Fake news – how do we perceive the truth?

  • Date

    Thu 4 Oct 18

Frederike Mengel

People’s perception of reality is coloured by their background and the groups they belong to, but this can lead to discrimination and gender bias and facilitate the spread of ‘fake’ news, according to Essex researchers.

Now, thanks to funding from the ERC, Professor Friederike Mengel, from our Department of Economics, is to investigate the role of social networks and groups in shaping people’s beliefs, the importance of conversation and what can be done to promote a fairer society.

Factors such as political leaning or a person’s experiences when growing up,can drastically change what they believe to be the truth. As Frederike explained: “There is a substantial and persistent disagreement in society about factual issues. For example, when Americans were polled in 2006, 47% of Republicans thought Iraq had weapons of mass destruction, compared to only 9% of Democrats.

“In Britain 65% of professionals thought the ‘£350 million a week to the NHS’ claim during the Brexit campaign was wrong, while the figure for manual workers was 41%.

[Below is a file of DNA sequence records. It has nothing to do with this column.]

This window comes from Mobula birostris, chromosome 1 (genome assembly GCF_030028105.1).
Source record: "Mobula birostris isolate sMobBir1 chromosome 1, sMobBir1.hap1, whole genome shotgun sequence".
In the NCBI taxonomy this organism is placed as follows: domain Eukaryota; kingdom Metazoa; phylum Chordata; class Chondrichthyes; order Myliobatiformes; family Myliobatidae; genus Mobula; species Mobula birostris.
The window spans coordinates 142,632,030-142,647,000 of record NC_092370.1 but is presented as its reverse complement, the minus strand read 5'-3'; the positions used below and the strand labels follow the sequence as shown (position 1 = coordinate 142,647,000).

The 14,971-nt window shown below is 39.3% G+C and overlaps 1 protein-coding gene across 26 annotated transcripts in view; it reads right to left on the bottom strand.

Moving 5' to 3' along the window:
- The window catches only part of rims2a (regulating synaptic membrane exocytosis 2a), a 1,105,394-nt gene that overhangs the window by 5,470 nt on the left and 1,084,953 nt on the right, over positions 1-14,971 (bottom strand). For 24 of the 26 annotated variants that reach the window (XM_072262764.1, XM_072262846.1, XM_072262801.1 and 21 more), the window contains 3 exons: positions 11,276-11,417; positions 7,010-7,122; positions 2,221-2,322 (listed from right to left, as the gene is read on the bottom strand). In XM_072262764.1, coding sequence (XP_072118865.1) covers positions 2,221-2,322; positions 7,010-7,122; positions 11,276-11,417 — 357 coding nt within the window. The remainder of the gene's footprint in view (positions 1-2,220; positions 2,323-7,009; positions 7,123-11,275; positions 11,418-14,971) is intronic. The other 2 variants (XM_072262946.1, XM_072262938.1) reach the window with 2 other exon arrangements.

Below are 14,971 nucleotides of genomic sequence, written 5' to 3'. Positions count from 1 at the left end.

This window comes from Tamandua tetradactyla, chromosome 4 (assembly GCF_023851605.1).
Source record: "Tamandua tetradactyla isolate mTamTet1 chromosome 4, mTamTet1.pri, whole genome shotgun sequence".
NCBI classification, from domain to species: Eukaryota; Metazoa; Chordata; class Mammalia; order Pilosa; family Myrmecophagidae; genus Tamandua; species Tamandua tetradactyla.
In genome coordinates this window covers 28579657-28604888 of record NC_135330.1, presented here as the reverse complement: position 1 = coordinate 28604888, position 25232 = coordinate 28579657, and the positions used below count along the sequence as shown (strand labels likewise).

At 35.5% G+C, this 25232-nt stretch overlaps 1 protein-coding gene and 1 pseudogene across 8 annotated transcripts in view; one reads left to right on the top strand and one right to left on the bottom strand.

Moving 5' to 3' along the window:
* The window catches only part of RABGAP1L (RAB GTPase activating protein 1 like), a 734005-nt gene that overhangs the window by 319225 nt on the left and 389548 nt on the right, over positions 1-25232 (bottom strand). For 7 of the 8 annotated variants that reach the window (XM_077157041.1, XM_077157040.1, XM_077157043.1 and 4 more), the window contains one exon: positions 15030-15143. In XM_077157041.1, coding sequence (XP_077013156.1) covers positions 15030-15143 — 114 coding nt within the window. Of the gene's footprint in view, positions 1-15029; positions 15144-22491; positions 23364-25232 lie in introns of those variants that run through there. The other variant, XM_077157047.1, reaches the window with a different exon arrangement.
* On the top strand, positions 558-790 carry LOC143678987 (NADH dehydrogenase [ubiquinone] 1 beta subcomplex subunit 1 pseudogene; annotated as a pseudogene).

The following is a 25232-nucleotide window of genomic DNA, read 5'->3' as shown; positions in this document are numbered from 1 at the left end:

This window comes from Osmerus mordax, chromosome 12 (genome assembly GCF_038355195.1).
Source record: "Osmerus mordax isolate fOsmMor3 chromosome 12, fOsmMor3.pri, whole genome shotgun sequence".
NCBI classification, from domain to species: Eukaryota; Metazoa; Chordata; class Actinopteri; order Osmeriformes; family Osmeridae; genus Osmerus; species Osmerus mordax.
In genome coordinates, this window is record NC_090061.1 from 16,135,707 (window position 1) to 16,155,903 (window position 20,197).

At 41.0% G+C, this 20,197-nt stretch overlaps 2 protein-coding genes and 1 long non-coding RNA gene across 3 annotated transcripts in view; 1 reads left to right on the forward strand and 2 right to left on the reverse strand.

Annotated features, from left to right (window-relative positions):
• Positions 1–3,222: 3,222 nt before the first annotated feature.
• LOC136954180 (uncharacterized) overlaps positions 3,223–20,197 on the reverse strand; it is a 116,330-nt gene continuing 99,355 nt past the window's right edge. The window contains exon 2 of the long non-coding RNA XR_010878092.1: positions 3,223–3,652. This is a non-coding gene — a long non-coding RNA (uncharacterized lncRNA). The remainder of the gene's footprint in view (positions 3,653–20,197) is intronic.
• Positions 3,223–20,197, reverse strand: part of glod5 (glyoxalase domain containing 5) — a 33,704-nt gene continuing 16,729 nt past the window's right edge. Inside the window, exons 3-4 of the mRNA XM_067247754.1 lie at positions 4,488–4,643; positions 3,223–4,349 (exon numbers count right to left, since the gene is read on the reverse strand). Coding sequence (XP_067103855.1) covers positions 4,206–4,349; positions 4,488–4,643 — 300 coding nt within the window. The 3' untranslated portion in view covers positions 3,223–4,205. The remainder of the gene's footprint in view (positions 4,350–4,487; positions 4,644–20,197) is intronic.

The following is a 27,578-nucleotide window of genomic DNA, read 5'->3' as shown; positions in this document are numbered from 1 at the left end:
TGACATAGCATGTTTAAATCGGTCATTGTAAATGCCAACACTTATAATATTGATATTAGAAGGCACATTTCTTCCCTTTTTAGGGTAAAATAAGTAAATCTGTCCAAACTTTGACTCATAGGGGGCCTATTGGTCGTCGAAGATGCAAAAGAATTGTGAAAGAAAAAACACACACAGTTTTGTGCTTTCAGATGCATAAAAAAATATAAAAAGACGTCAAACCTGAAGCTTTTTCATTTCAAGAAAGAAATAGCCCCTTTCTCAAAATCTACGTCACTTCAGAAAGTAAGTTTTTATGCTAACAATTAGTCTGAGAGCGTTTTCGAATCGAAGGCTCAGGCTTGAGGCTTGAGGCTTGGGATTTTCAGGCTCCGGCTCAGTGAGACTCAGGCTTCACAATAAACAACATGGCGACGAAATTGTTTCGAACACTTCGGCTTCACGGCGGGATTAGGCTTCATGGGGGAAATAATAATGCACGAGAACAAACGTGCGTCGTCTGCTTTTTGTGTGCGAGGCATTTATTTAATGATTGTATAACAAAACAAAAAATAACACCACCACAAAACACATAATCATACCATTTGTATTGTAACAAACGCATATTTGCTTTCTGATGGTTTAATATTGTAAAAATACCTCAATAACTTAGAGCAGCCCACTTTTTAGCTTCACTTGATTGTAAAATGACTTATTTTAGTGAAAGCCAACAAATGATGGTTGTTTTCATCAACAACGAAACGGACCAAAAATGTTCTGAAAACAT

“One of the most worrying implications of these disagreements is that policy makers, who stem overwhelmingly from the upper classes, will find it difficult to identify appropriate policy measures, as they have little sense of the opinions, beliefs and reality of lower-class citizens.

“Understanding how such differences in opinion can originate when people communicate in social networks or groups seems crucial to be able to address these differences effectively and to develop strategies to contain the spread of fake news and biases, such as gender bias or ethnic discrimination.”

Her study will be in four parts and will look at inequality between social classes concentrating not so much on differences in income, but more on people’s diverging experiences, behaviour and values.

She’ll investigate how opinions evolve in social networks, when ‘opinion bubbles’ arise and how they can burst. She will also look at gender bias when decisions are made by committees, how uncertainty contributes to the spread of discriminatory attitudes and how and why ‘fake news’ can take hold.